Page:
Vitaliy Goncharuk | CEO/Founder of Augmented Pixels

    Robotics industry is actively creating the most affordable unified platforms (hardware + software), based on which it will be possible to create a variety of household robots — from children toys and vacuum cleaners, to “robots that deliver inside the house” and robots-assistants for the elderly.AR glasses master essentially the same space. Companies like Apple need a cheap, but at the same time high-quality set of sensors and algorithms that would allow to use glasses in a living room. Although Robots and AR glasses are two very different fields, they use basically very similar components to solve the same critical tasks in mapping (AR Cloud), indoor navigation, re-localization and inside-out tracking — SLAM algorithms and hardware (mono / stereo camera + imu).

  4. Networking Break

  5. Unleashing image sensor dataflows with innovative low power compression

    Ken Wilson | US Regional Representative of intoPIX

    Latest research results on TICO-Raw, a novel lightweight compression designed for image sensors. Due to increasing resolutions, higher frame rates, and higher quality pixels (e.g. HDR), image sensors workflows have to handle ever increasing data volumes.  A low power and low memory compression scheme addresses this challenge, by significantly improving bandwidth efficiency, while preserving a lossless quality for both machine and human vision.

  6. Imaging Sensors and Systems for a Genomics Revolution

    Tracy Fung | Sr. Staff Engineer, Product Development CMOS Lead of Illumina

    abstract to come

  7. Super wide-angle cameras – Why all smartphone OEMs will adopt distortion-controlled super wide-angle lens combined with advanced imaging algorithms.

    Patrice Roulet Fontani | Vice President, Technology and Co-Founder of Immervision Inc.

    Super wide-angle is mainstream. Smartphone OEMs have almost all adopted wide and ultra wide-angle cameras. Apple just released the iPhone11 with a super wide-angle camera following Chinese, Korean and other US-based brands.

    Image sensor vendors restarted the race of super high-resolution with large optical format and small pixel pitch.

    This massive adoption of wide-angle technology in combination with super high-resolution sensors, raises multiple challenges and is a tremendous opportunity to innovate with miniature lens design and advanced image processing.

    In this talk, we will explore the state-of-the-art super wide-angle technology, the arising challenges and ways to overcome them by combining innovative super wide-angle lens designs and image processing algorithms.

  8. Networking Lunch

Session V: Academia and Research

  1. Polarization-Sensitive Imaging Arrays: Considerations for High Performance Applications

    Dmitry Vorobiev | Research Scientist of Laboratory for Atmospheric and Space Physics

    The polarization of light can be probed to obtain insights into light-matter interactions (the geometry of the last scattering surface, for example) that may not be available from spectral or time-of-flight analysis. Imaging sensors with on-chip micropolarizer arrays have dramatically lower the cost of entry for polarimetry, making imaging polarimetry especially affordable and convenient. However, the division-of-focal plane approach employed by these sensors demands careful application design, to mitigate the mechanisms which lead to increased measurement uncertainty during the modulation and de-modulation stages of the analysis process. I will discuss the benefits offered, and challenges posed, by these polarization sensors and show examples of terrestrial and astronomical applications, including polarimetry of the solar system planets and the 2017 total solar eclipse.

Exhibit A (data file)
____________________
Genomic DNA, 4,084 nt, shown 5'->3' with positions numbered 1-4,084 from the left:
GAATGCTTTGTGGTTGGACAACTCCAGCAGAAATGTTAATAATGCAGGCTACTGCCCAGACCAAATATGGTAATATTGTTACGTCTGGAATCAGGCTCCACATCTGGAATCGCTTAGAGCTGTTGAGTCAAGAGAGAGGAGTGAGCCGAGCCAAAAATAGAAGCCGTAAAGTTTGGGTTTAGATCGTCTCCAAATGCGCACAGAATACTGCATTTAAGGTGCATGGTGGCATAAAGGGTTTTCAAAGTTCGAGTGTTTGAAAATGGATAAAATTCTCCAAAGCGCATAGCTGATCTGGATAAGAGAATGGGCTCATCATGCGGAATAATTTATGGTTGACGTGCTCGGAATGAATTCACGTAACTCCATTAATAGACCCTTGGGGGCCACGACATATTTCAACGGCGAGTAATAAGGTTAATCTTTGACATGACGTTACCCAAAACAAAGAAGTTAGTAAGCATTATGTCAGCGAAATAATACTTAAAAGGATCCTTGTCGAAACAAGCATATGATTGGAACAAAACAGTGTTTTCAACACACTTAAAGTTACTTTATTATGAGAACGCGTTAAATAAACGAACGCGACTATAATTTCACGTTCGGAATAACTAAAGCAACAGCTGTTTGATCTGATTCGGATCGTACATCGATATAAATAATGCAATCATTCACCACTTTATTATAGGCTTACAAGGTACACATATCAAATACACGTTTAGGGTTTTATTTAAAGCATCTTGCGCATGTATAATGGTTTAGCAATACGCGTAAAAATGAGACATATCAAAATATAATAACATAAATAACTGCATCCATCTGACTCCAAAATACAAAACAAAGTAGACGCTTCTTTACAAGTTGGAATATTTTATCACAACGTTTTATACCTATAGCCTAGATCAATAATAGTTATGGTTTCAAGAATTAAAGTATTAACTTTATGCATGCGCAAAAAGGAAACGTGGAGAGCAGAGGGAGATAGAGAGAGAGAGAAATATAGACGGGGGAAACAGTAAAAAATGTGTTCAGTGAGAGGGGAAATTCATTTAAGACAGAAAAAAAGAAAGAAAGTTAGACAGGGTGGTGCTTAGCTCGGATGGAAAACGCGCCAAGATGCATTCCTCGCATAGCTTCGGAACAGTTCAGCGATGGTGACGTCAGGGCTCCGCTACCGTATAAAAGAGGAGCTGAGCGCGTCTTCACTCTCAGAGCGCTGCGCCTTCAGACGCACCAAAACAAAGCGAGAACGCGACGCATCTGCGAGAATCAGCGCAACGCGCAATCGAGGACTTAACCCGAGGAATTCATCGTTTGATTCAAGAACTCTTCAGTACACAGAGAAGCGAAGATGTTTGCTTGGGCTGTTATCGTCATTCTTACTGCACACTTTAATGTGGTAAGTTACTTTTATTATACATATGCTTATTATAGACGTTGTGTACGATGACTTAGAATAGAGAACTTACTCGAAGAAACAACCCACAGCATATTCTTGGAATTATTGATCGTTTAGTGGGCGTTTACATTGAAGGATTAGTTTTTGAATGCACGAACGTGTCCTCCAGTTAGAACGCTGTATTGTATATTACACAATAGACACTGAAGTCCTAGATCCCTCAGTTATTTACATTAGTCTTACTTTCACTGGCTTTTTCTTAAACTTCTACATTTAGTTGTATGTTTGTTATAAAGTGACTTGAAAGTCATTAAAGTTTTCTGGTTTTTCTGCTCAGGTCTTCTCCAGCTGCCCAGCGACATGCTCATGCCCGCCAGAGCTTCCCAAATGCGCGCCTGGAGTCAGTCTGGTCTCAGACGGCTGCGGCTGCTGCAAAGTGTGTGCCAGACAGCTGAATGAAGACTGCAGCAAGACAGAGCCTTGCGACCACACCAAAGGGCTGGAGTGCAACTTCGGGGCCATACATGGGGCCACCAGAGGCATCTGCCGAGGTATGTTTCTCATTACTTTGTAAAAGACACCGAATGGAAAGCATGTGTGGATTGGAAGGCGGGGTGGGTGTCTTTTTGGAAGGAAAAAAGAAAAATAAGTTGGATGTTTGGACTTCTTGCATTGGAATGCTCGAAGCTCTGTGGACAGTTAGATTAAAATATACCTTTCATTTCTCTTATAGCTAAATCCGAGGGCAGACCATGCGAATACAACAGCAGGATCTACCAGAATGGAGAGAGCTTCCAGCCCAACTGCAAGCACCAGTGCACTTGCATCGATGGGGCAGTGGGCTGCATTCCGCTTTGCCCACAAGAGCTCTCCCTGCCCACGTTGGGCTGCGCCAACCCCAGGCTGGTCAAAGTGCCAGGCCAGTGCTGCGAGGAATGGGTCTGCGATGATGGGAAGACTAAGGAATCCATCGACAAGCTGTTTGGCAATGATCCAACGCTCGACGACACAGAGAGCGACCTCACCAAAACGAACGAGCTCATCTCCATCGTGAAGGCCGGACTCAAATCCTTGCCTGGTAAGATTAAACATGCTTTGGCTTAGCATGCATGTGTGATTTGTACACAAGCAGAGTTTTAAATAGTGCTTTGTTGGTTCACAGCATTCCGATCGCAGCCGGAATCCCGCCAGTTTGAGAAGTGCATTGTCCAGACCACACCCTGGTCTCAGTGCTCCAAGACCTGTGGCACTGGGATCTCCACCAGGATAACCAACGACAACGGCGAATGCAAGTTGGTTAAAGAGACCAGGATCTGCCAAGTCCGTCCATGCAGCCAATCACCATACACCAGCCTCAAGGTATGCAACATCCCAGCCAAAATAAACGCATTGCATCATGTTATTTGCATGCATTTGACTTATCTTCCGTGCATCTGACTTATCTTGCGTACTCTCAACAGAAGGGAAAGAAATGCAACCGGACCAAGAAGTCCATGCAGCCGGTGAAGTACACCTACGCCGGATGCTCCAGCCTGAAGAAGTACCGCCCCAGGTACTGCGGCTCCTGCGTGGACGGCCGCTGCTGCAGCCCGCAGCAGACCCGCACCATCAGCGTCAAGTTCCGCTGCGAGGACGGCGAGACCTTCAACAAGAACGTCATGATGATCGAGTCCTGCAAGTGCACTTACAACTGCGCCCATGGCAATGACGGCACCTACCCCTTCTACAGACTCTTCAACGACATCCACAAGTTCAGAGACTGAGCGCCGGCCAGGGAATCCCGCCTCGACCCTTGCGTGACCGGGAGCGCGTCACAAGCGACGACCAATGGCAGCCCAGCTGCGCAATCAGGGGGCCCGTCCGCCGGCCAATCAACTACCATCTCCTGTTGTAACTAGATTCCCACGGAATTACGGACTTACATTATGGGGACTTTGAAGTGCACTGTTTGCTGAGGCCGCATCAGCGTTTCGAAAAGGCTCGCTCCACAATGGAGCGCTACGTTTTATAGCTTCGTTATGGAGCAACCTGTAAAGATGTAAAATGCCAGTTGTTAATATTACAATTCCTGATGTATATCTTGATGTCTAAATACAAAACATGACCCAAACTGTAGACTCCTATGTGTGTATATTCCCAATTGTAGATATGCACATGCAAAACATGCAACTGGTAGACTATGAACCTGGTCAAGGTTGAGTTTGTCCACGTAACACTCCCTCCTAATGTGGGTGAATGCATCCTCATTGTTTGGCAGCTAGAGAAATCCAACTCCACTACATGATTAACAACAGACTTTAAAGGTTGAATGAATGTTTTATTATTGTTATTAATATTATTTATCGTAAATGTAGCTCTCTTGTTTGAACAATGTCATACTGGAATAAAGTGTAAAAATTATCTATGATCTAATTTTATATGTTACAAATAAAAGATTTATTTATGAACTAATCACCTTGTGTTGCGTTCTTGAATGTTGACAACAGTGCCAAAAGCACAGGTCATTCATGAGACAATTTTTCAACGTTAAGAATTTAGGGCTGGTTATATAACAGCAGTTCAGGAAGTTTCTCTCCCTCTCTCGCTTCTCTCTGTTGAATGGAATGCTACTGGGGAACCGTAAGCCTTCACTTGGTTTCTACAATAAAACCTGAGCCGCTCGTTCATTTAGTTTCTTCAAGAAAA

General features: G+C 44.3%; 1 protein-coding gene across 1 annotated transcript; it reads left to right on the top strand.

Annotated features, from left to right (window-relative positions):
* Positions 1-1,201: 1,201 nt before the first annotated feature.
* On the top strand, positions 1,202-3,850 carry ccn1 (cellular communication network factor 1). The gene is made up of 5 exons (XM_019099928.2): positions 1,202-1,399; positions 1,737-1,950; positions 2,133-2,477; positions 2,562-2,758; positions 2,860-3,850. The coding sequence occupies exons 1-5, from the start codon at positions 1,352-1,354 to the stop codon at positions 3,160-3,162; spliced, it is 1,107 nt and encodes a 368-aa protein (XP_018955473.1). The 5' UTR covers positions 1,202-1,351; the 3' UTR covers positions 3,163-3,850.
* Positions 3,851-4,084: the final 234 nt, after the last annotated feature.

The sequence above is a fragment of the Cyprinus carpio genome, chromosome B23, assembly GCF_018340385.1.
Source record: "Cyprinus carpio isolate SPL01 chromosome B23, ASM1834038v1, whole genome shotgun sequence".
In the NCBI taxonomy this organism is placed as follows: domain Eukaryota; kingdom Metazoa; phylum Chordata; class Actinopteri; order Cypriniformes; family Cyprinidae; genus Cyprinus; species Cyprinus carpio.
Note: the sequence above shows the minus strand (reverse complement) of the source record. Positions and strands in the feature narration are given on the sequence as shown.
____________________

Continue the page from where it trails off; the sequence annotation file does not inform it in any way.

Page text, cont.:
2. Detecting and measuring cubesats and space debris using small telescopes, sCMOS detectors, and GPUs

    Peter C. Zimmer, Mark R. Ackermann, and John T. McGraw of J.T. McGraw and Associates, LLC

    As of April 2019, there were 2,062 operational satellites worldwide; approximately 10 times that number of pieces of tracked debris 10 cm in diameter or larger; and an estimated 200-300 times more untracked pieces of 1 cm or larger. Any of these bits, should they impact, carry enough kinetic energy to wreck a satellite, creating a direct loss and generating even more debris. With several planned and already launching megaconstellations, the space environment is set to get even more complicated than it already is, and that isn’t counting the geopolitical ramifications. Earth’s orbital space is already an incredibly valuable economic and strategic resource, and like any such resource, it requires wise stewardship, the first step of which is finding out what is there. More and more, small optical telescopes are contributing to this effort, though some challenges persist in their widespread use. They must be physically spread around the globe, and they operate best when sited away from cities and towns that have infrastructure such as power, people and internet access – such as dry, remote mountain tops. The sCMOS cameras on these systems create massive amounts of image data, up to several TB/day; therefore, each system must be able to analyze and detect satellites and debris in very near real time. GPUs have unlocked the potential of these systems, enabling necessary TFlops of processing power to make this practical. We will discuss how we’ve optimized the optics, sCMOS sensors and GPUs to create a robust data stream currently in operation and building global coverage.

  3. Imaging through Flames with Coherent Laser Ranging

    Esther Baumann | Senior Research Associate of National Institute of Standards and Technology

    Measuring the deformation of building elements engulfed by flames is essential in fire research to improve safety in the event of a fire. To date, no ranging technology has been demonstrated that excels at both seeing through flames and offering high precision at larger stand-off distances where photon efficiency is crucial. Ideally, such a system should be non-contact and able to measure millimeters to meter size targets behind flames with sub-mm precision and sufficiently high update rates. Here we discuss 3D imaging of both static and deforming objects behind methane and acetylene flames obtained with coherent laser ranging. A ranging precision of 30 µm through an acetylene flame at a 2-meter stand-off is achieved.

  4. Closing Remarks and Farewell Advisory Board